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Meet the Malayan tigers: Liem, Eko & Olan

Posted by Kirsten Pisto, Communications

Last week we shared a sneak peek of the new Malayan tiger and sloth bear exhibit Banyan Wilds (opening May 2). Now let’s take a closer look at the three tigers who have been keeping our horticulture crew busy (see evidence below) as they taste test out their new digs. 

Our young tigers use all of their senses to get the dirt on their new space. Photo by Dennis Dow/Woodland Park Zoo.

Liem, Eko and Olan arrived at Woodland Park Zoo in March and will make their debut when the new exhibit opens. The three brothers and their sister were born November 12, 2013 to Malayan tigers Liku and Suhana at Little Rock Zoo. Since their arrival the boys have been getting to know their keepers, exploring the new exhibit and testing out all of its features—especially the tiger stream. At one and a half years old, the young male tigers are curious, playful and especially interested in their keepers and still fascinated with each other.

One by one, here are a few deets on the new tiger boys:


Most likely to hog the tiger stream, Liem loves to play in the water. Photo by Ryan Hawk/Woodland Park Zoo.

NAME: Liem – a name of Vietnamese origin meaning “sincere, honest, or genuine.” 
WEIGHT: 200 lb.
FAVORITE SNACK: Hard boiled eggs are this tiger’s favorite!
FAVORITE ACTIVITY OR PART OF THE EXHIBIT: Liem loves the water and is most likely to take the plunge this summer.
DISTINGUISHING MARKS OR BEHAVIORS: Liem has more solid bars above his eyes, his markings almost look like a π symbol, so if you’re a math nerd he’ll be easy to spot!


Eko has his eyes on his brothers. You'll find him keeping them in check from the highest perch in the exhibit. Photo by Ryan Hawk/Woodland Park Zoo.

NAME: Eko – a name of Indonesian origin meaning “first child.” This name was selected since Eko was part of the first litter of cubs born to parents Suhana and Liku at Little Rock Zoo.
WEIGHT: 220 lb.
FAVORITE SNACK: Eko is pretty into bones… gnawing, chewing and licking!
FAVORITE ACTIVITY OR PART OF THE EXHIBIT: You’ll find this king-of-the-hill up high on rocks or perches; he’s happiest with an extended view of the yard.
DISTINGUISHING MARKS OR BEHAVIORS: Eko has light vertical lines between his eyes.


Olan is pretty infatuated with his brothers, so you'll find him trying to start the tiger wrestling matches. Photo by Ryan Hawk/Woodland Park Zoo.

NAME: Olan - a name of Thai origin meaning “great.”
WEIGHT: 200 lb.
FAVORITE SNACK: Evaporated milk
FAVORITE ACTIVITY OR PART OF THE EXHIBIT: You’ll see Olan playing with his brothers; this rough-houser loves a good wrestling match and is sure to stick close to his best buds.
DISTINGUISHING MARKS OR BEHAVIORS: Olan is very easy to identify! He has O shaped markings between his eyes, and an O above each eye.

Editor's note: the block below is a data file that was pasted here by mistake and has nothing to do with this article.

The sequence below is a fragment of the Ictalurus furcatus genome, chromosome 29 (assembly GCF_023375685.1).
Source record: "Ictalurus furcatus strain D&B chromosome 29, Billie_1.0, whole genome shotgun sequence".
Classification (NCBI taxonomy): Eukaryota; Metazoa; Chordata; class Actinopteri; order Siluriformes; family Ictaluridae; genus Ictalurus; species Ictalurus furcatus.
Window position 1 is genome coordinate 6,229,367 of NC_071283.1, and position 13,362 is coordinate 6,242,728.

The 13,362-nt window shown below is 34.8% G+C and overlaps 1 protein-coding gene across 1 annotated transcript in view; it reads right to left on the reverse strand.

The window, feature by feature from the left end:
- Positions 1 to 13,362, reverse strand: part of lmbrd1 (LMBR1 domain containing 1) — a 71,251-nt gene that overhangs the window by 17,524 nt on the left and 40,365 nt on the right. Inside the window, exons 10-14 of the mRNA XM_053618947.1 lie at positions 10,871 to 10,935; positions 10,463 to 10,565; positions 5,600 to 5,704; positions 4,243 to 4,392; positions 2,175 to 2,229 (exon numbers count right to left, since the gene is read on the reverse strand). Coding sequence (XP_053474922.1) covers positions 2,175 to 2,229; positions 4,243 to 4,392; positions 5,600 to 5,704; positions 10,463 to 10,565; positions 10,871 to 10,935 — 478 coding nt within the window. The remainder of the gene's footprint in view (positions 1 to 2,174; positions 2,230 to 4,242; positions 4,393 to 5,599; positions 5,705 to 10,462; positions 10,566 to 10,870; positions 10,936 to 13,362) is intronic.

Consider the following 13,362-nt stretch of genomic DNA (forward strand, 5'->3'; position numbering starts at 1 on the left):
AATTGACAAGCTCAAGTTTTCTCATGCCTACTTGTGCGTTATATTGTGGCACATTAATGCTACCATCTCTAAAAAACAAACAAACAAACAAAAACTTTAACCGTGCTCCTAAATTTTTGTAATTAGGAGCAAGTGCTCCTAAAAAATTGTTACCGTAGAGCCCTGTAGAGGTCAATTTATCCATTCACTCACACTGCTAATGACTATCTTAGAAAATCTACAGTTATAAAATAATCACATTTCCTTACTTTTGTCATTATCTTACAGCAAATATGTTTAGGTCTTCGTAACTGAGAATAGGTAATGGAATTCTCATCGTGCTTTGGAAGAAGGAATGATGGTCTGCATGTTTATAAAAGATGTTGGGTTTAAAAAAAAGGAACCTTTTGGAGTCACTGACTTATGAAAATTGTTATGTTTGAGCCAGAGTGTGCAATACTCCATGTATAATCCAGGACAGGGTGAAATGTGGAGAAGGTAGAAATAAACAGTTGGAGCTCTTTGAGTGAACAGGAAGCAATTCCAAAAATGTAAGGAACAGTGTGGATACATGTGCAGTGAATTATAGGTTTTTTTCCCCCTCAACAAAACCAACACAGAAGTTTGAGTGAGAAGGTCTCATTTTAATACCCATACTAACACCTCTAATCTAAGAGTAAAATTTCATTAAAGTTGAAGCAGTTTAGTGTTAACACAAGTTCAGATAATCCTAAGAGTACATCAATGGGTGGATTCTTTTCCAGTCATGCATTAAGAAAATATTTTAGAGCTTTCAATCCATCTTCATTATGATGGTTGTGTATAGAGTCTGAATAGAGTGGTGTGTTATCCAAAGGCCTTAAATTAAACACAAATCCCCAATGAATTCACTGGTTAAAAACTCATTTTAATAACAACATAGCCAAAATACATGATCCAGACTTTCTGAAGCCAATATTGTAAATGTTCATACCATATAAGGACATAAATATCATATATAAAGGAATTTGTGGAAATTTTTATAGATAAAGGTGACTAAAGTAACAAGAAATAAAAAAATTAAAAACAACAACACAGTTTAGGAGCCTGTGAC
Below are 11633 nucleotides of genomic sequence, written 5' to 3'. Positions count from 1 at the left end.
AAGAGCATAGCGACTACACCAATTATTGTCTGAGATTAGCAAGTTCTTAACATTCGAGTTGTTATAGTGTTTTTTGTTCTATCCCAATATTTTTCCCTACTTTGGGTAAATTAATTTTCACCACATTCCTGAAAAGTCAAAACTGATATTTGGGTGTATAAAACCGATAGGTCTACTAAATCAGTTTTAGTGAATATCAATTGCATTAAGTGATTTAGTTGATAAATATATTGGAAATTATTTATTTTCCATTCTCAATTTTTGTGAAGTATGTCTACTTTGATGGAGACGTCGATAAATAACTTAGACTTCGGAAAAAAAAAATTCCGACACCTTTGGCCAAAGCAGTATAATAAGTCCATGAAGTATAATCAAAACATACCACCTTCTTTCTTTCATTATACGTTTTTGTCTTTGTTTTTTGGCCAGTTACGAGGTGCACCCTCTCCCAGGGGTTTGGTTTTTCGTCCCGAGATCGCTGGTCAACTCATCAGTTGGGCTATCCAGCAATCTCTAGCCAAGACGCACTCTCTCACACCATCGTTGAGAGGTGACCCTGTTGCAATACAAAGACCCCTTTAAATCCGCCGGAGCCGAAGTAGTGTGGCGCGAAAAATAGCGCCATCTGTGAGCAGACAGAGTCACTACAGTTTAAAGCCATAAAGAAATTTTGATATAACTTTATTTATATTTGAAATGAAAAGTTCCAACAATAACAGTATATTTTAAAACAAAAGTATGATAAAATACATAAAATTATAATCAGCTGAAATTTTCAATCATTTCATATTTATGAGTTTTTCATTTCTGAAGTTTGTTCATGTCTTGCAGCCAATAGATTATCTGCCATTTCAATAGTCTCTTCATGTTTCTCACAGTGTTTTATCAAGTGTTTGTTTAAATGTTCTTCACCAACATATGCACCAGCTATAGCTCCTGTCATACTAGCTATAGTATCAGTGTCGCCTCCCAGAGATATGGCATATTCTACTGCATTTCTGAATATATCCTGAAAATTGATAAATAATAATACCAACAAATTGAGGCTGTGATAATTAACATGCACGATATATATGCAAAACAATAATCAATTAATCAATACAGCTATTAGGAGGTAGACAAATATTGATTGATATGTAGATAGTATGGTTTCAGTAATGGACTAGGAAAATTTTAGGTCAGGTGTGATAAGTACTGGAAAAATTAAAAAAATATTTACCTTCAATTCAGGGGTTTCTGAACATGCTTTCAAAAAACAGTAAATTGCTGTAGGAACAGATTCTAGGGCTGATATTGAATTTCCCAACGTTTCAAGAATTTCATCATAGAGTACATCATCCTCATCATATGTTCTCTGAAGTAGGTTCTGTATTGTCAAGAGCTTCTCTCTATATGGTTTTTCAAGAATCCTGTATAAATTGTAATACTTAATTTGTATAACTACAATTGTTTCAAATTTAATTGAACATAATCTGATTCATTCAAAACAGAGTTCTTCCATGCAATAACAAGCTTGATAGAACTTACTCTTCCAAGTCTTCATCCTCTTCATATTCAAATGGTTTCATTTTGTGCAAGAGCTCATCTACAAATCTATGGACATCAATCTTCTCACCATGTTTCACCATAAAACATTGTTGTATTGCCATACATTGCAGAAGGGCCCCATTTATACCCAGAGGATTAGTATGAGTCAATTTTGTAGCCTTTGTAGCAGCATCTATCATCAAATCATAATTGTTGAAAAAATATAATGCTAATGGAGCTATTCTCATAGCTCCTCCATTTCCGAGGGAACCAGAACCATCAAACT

All three tigers are incredibly important members of the Species Survival Plan, a cooperative conservation program for Malayan tigers and other endangered species among accredited zoos. There are fewer than 60 Malayan tigers living in Association of Zoos & Aquariums-accredited zoos and possibly fewer than 350 surviving in the wild. 

Woodland Park Zoo

How can you help tigers? To learn more about how you can help tigers and their forests, visit Banyan Wilds opening May 2, and learn about the Woodland Park Zoo-Panthera Malayan Tiger Conservation PartnershipSeeing tigers is saving tigers. The more people talk about tiger conservation, the more people are willing to support tigers in the wild through legislation, conservation funding and by supporting local on-the-ground partners in Malaysia. 

Spread the word by joining our #ihearttigers contest and tell us why you love tigers. The contest is part of our Show Your Stripes art tour. Ten artist-designed tiger statues will head into Puget Sound neighborhoods this summer to raise awareness for tiger conservation. Enter the contest for a chance to win a private, catered breakfast with the tigers for you and four friends at Banyan Wilds where you can enjoy a special morning with Liem, Eko and Olan! 

Love tigers and tigers will live on.


SJSiff said…
It will be so fun to see tigers at the zoo again! Down the line, do you plan to bring in any females, for tiger cubs?
We do indeed hope to form a breeding pair in the future and participate in the Species Survival Plan conservation breeding program. We have built a baby-proofed nursery area that is off-view of the main exhibit but could be opened up to the public for future days when we have young ones of our own!
Anonymous said…
In the wild, do male tigers from the same litter stick with each other? Will these brother's eventually grow old enough to want to be away from each other?
They are still quite young and playful, and they enjoy each other's company. But as they mature they will grow more independent. We have the flexibility to separate them into different exhibit areas if their behavior tells us they need some time on their own. As they get older, we'll have the opportunity to pair them with mates and work with other accredited conservation zoos to find them new homes as adults. We'd also love to have a mate come join one here!
Anonymous said…
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